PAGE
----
Having a 6 pack does NOT make you an authority on nutrition.

13th January, 2015

In fact, posing half naked and showing off your toned body is more likely to damage someones health than help that person achieve their goals.


I was compelled to write this after seeing a Facebook sponsored ad where a very lean young lady, with a 6 pack, was taking a ‘selfie’ in her bikinis. The ad was selling weight loss books and videos and claimed to help YOU achieve your New Years Resolution weight loss goals. This lady has no formal training in nutrition or psychology, yet the ad had over 900 likes (now probably many more).

I have no doubt that if I posted pictures of bikini clad figures sporting “ripped” bodies, that my posts would start receiving significantly more likes and shares. You just need to look at any social media identity that posts such pictures to see this.

The purpose of this post is not to say this style of social media is wrong, but rather to ask people to question what they stand for and why they have such a big following.

It’s human nature to want what you can’t have. Given the ability to have the body type flaunted on social media is largely based on genetics, not diet and exercise, the simple fact is, most people will never be able to achieve such a body. After all, if everyone could have such a body, would it be so desirable?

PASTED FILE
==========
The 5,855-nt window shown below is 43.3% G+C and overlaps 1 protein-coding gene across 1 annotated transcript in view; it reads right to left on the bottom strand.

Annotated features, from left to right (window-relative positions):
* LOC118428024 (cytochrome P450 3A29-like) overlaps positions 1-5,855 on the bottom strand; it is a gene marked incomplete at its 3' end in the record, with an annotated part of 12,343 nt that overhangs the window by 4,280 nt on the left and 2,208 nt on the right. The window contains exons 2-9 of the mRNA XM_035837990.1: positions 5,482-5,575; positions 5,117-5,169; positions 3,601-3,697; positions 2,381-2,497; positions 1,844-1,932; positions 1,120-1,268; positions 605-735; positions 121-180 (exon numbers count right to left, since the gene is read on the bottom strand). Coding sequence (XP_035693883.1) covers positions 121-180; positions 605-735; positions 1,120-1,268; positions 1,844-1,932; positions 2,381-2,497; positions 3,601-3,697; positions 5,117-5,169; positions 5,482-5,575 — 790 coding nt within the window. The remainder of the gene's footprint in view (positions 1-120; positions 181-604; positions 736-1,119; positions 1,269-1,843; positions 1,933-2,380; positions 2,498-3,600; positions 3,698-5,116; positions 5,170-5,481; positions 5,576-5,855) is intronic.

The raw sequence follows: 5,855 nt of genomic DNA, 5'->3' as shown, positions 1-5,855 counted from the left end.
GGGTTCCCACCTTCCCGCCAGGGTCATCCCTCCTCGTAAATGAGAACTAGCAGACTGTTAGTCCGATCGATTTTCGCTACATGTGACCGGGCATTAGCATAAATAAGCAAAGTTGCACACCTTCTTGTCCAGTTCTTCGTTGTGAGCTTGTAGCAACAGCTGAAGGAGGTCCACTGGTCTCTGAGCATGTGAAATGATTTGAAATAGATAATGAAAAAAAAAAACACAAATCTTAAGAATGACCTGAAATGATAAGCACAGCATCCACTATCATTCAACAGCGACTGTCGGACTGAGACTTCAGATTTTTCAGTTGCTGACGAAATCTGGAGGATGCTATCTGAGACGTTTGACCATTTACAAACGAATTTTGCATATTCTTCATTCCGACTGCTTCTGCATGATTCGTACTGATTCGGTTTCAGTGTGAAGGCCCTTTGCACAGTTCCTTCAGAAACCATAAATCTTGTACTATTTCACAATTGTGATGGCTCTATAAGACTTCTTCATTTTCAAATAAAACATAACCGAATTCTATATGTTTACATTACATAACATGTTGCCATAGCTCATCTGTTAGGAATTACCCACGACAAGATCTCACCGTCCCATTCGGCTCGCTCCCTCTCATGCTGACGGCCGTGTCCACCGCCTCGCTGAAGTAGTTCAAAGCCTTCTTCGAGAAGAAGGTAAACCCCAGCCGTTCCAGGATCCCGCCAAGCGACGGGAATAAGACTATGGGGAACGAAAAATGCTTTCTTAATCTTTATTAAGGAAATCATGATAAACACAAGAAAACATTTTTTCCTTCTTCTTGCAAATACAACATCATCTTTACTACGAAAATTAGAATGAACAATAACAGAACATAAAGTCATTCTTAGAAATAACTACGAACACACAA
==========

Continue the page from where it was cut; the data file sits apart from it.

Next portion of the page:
Completely aside from aesthetics, a sculpted body does not automatically mean you are healthy. In fact, the world of body sculpting is rife with disordered eating, eating disorders and a very unhealthy relationship with food.

If you don’t have the genes for achieving a “ripped” body, following a weight loss regime or exercise program designed to get you “bikini ready”, as one other ad I have seen promises, is more likely to leave you emotionally damaged than fit and healthy. You may well lose weight on the regime and even achieve defined abs, but you are more likely to end up in a cycle of weight loss and weight gain than achieve long-term physical health. Almost anyone who has ever followed a strict diet regime knows what I mean.

If you are serious about being the fittest, healthiest version of YOU, the first step is to establish a healthy relationship with food, exercise and your body. When you learn to eat what you love, eat mostly food your body needs and find enjoyment in physical activity, you will truly be on the road to good physical health. You may also find you start to love the body you have and no longer need to marvel at “supermodel” like images.

Stop the fads and the diets and be kind to yourself in 2015.